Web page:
Friday, 10 September 2010
News, Views and Music Issue 75 (Top Ten): AAA Solos
We’ve spoken about melodies. We’ve spoken about lyrics. We’ve spoken about context. We’ve spoken about new inventions and ideas. But one thing our words can never get across to you is the solo – the rush of adrenalin, channelling all the happiness/sadness/ anger/frustration of the rest of the song in one wild orgasmic 30 seconds of release. We’ve had to extend our top five this week because it just seemed silly cutting so many great solos and instrumental passages out from our list, seeing as all these top 10 are probably equal and are so different to each other it’s often hard to compare them anyway (it was almost a ‘top 13’ this week too, as The Moody Blues’ ‘Gypsy’, CSN’s ‘Suite: Judy Blue Eyes’ and Nils Lofgren’s ‘Moon Tears’ all came close to the cut). Most of the below examples are played on guitar – the default setting for most rock and roll bands – but there are some notable exceptions played on a mellotron and a sitar! (and goodness only knows what mesh of instruments is going on in ‘Change Is Now’!) So what does make a good solo? Is it raw passion, virtuosity or simply being perfectly placed as part of the perfect song? Well, critics and fans have wondered for years but, do you know what, with our top 10 we reckon it’s a bit of all three...
10) The Beatles “The End” (released on ‘Abbey Road’, 1969): How fitting that the (almost) last sound you hear from the fab four is one long series of solos, each one demonstrating the differences and similarities between each Beatle. Now, The Beatles were never that known for their soloing on records previously – only George usually gets a look in or sometimes John as per ‘Get Back’, but Ringo starts things off with his only drum solo in the Beats’ catalogue. More thoughtful and melodic than most dash-and-thrash drum solos around, Ringo goes for a wander around his kit before stepping up the rhythm at the end. The Beatles’ solos then come in in the order John, George and Paul, all three fascinatingly different – John’s is the muscly, rhythmic attack (highly suitable for a rhythm guitarist), George’s is the soaring feedback-drenched one (very like his close friend Eric Clapton’s style) and Paul is the unusual against-the-beat-and-the-melody counterpart that goes the opposite way to the rest of the music (very like his bass-playing, in fact). All three styles are great – it’s staggering to think that three guitarists this good were all in the same band - and let’s remember, all three men were lead guitarists at some stage during the Quarrymen years (Lennon when it was still very much ‘his’ band; McCartney until he froze during a guitar solo at one of his early gigs with the band; Harrison thereafter). All three will also mine their own guitar techniques throughout their solo years (you can hear bits of ‘Cold Turkey’, ‘My Sweet Lord’ and much of the first back-to-basics ‘McCartney’ album in the solos played here), although sadly the closest we’ve come to a Ringo drum solo since is the truly weird ‘Drumming Is My Madness’ from the ‘Stop and Smell The Roses’ album, which sounds like Keith Moon on a bad day.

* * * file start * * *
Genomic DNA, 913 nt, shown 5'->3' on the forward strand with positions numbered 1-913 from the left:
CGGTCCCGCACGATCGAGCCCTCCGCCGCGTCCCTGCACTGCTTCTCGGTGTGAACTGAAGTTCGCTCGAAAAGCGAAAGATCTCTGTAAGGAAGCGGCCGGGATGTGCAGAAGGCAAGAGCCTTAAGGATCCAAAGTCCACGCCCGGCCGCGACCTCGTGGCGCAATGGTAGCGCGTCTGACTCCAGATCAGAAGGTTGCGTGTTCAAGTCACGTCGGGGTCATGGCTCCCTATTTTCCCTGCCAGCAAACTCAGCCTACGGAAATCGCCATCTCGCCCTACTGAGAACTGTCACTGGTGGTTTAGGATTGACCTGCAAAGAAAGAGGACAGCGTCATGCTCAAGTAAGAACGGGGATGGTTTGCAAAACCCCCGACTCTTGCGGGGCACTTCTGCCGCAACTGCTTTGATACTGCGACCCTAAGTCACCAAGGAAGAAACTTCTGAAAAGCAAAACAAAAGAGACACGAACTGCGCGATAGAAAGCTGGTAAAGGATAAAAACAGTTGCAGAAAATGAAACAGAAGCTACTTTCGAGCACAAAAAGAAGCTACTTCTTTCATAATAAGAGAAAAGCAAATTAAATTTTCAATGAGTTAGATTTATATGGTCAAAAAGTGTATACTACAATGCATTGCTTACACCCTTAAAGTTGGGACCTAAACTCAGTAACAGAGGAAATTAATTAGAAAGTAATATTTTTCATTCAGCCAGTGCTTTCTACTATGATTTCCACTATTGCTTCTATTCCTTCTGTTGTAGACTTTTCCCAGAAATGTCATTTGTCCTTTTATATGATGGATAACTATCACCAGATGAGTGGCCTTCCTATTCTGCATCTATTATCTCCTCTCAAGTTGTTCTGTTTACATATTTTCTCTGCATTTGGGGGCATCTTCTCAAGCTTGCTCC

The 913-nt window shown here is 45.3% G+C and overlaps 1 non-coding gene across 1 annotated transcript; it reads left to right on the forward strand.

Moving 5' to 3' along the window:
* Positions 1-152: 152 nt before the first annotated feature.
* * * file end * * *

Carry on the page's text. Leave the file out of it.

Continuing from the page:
9) 10cc “Blackmail” (released on ‘The Original Soundtrack’, 1975): In anybody else’s hands except 10cc this would be a joke song. The jealous estranged lover takes lewd pictures of his missus after he rigs up a camera on her toilet and he sells the resulting, undignified images to Playboy magazine – inadvertently making her a movie star! The band are on the edge of tongue-in-cheek throughout the first half of the song, but the whole parody feel is blown away by Eric Stewart’s outrageous double-tracked guitar solo. Drenched in so much feedback it’s positively radioactive, his solo is so wild and out of control it perfectly encapsulates the unthinking rage and anger in the heart of the song’s narrator and screams its way through chord change after chord change, rattling off one drop-dead amazing riff after another as the blackmailer tries to find his way out of the straightjacket he’s in. The solo is loud enough to hurt your eardrums, even if your sound system is turned way down low, but emotional and in context reasonable enough to make a joke song novelty song sound unhinged and sympathetic all at the same time. This song runs to near six minutes and nearly half of that is the guitar solo – and yet, so exciting and raw is it, those three minutes still aren’t enough!
8) The Byrds “Change Is Now” (released on ‘The Notorious Byrd Brothers’, 1968): This song about fluidity pulls off a typical schizophrenic Byrds trick by tying together pioneering psychedelic and ‘roots’ country styles into one song and even without the solo would be one of the band’ best. But with the solo it’s something else entirely, with the awe-struck shimmering harmonies giving way to a Roger McGuinn solo that steps out of nowhere to begin an exhilarating flight upwards through the song’s scale, while surrounded by a backwards-playing guitar part and Chris Hillman’s insistent bass playing, driving the whole thing forward bit by bit. Most solos are excuses to fill up another 30 seconds because the authors have run out of ideas, but not this solo, which in its ever-moving and ever-restless way is every bit as integral to the song as the words. As the lyrics say, ‘things that seem to be solid are not’, with the mesh of weird noises the perfect expression of how things can change in the blink of an eye. Quite staggering.